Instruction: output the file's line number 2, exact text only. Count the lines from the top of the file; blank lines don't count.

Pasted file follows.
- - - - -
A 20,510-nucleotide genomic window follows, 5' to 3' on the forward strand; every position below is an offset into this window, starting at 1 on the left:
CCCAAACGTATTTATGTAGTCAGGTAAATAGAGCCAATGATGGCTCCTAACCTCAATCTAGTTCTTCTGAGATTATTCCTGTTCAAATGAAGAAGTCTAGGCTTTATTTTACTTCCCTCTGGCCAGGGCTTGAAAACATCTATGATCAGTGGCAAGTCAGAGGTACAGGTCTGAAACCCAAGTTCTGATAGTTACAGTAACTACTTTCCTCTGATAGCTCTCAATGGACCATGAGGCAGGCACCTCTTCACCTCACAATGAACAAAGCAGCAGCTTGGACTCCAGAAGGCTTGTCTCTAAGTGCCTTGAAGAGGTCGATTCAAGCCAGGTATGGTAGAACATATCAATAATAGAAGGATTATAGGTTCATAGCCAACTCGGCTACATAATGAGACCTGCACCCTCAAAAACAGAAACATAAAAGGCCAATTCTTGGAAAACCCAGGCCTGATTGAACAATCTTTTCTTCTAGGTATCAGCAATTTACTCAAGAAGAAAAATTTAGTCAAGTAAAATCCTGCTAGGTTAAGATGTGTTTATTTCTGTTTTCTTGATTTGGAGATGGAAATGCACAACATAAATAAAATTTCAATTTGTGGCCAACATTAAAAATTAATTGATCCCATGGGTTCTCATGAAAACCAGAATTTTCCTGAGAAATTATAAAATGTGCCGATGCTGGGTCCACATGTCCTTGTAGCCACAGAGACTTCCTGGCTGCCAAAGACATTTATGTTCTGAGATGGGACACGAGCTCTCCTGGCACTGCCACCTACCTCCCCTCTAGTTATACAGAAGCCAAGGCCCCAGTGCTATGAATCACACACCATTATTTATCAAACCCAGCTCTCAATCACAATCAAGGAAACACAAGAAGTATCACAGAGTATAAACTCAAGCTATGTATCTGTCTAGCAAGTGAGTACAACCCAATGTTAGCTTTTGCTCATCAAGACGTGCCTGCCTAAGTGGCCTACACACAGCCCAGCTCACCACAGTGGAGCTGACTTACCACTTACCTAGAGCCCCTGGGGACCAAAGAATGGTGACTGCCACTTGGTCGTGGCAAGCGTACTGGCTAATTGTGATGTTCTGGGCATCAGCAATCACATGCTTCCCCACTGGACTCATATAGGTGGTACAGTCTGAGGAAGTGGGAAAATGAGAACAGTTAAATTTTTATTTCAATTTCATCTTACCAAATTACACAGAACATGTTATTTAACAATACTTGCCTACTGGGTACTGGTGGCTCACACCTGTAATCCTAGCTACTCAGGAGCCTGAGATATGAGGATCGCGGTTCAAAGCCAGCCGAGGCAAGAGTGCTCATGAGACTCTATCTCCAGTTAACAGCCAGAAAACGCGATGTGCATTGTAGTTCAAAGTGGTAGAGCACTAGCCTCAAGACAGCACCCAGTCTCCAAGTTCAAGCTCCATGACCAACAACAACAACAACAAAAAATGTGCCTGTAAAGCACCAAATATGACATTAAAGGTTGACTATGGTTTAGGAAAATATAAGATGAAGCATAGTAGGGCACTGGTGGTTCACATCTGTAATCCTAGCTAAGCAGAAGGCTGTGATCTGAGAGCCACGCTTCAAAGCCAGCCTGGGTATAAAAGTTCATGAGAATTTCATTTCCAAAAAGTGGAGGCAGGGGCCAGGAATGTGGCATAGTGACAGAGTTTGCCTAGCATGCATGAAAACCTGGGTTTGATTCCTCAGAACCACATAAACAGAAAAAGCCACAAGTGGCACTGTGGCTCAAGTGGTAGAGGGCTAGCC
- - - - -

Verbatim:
CCCAAACGTATTTATGTAGTCAGGTAAATAGAGCCAATGATGGCTCCTAACCTCAATCTAGTTCTTCTGAGATTATTCCTGTTCAAATGAAGAAGTCTAGGCTTTATTTTACTTCCCTCTGGCCAGGGCTTGAAAACATCTATGATCAGTGGCAAGTCAGAGGTACAGGTCTGAAACCCAAGTTCTGATAGTTACAGTAACTACTTTCCTCTGATAGCTCTCAATGGACCATGAGGCAGGCACCTCTTCACCTCACAATGAACAAAGCAGCAGCTTGGACTCCAGAAGGCTTGTCTCTAAGTGCCTTGAAGAGGTCGATTCAAGCCAGGTATGGTAGAACATATCAATAATAGAAGGATTATAGGTTCATAGCCAACTCGGCTACATAATGAGACCTGCACCCTCAAAAACAGAAACATAAAAGGCCAATTCTTGGAAAACCCAGGCCTGATTGAACAATCTTTTCTTCTAGGTATCAGCAATTTACTCAAGAAGAAAAATTTAGTCAAGTAAAATCCTGCTAGGTTAAGATGTGTTTATTTCTGTTTTCTTGATTTGGAGATGGAAATGCACAACATAAATAAAATTTCAATTTGTGGCCAACATTAAAAATTAATTGATCCCATGGGTTCTCATGAAAACCAGAATTTTCCTGAGAAATTATAAAATGTGCCGATGCTGGGTCCACATGTCCTTGTAGCCACAGAGACTTCCTGGCTGCCAAAGACATTTATGTTCTGAGATGGGACACGAGCTCTCCTGGCACTGCCACCTACCTCCCCTCTAGTTATACAGAAGCCAAGGCCCCAGTGCTATGAATCACACACCATTATTTATCAAACCCAGCTCTCAATCACAATCAAGGAAACACAAGAAGTATCACAGAGTATAAACTCAAGCTATGTATCTGTCTAGCAAGTGAGTACAACCCAATGTTAGCTTTTGCTCATCAAGACGTGCCTGCCTAAGTGGCCTACACACAGCCCAGCTCACCACAGTGGAGCTGACTTACCACTTACCTAGAGCCCCTGGGGACCAAAGAATGGTGACTGCCACTTGGTCGTGGCAAGCGTACTGGCTAATTGTGATGTTCTGGGCATCAGCAATCACATGCTTCCCCACTGGACTCATATAGGTGGTACAGTCTGAGGAAGTGGGAAAATGAGAACAGTTAAATTTTTATTTCAATTTCATCTTACCAAATTACACAGAACATGTTATTTAACAATACTTGCCTACTGGGTACTGGTGGCTCACACCTGTAATCCTAGCTACTCAGGAGCCTGAGATATGAGGATCGCGGTTCAAAGCCAGCCGAGGCAAGAGTGCTCATGAGACTCTATCTCCAGTTAACAGCCAGAAAACGCGATGTGCATTGTAGTTCAAAGTGGTAGAGCACTAGCCTCAAGACAGCACCCAGTCTCCAAGTTCAAGCTCCATGACCAACAACAACAACAACAAAAAATGTGCCTGTAAAGCACCAAATATGACATTAAAGGTTGACTATGGTTTAGGAAAATATAAGATGAAGCATAGTAGGGCACTGGTGGTTCACATCTGTAATCCTAGCTAAGCAGAAGGCTGTGATCTGAGAGCCACGCTTCAAAGCCAGCCTGGGTATAAAAGTTCATGAGAATTTCATTTCCAAAAAGTGGAGGCAGGGGCCAGGAATGTGGCATAGTGACAGAGTTTGCCTAGCATGCATGAAAACCTGGGTTTGATTCCTCAGAACCACATAAACAGAAAAAGCCACAAGTGGCACTGTGGCTCAAGTGGTAGAGGGCTAGCC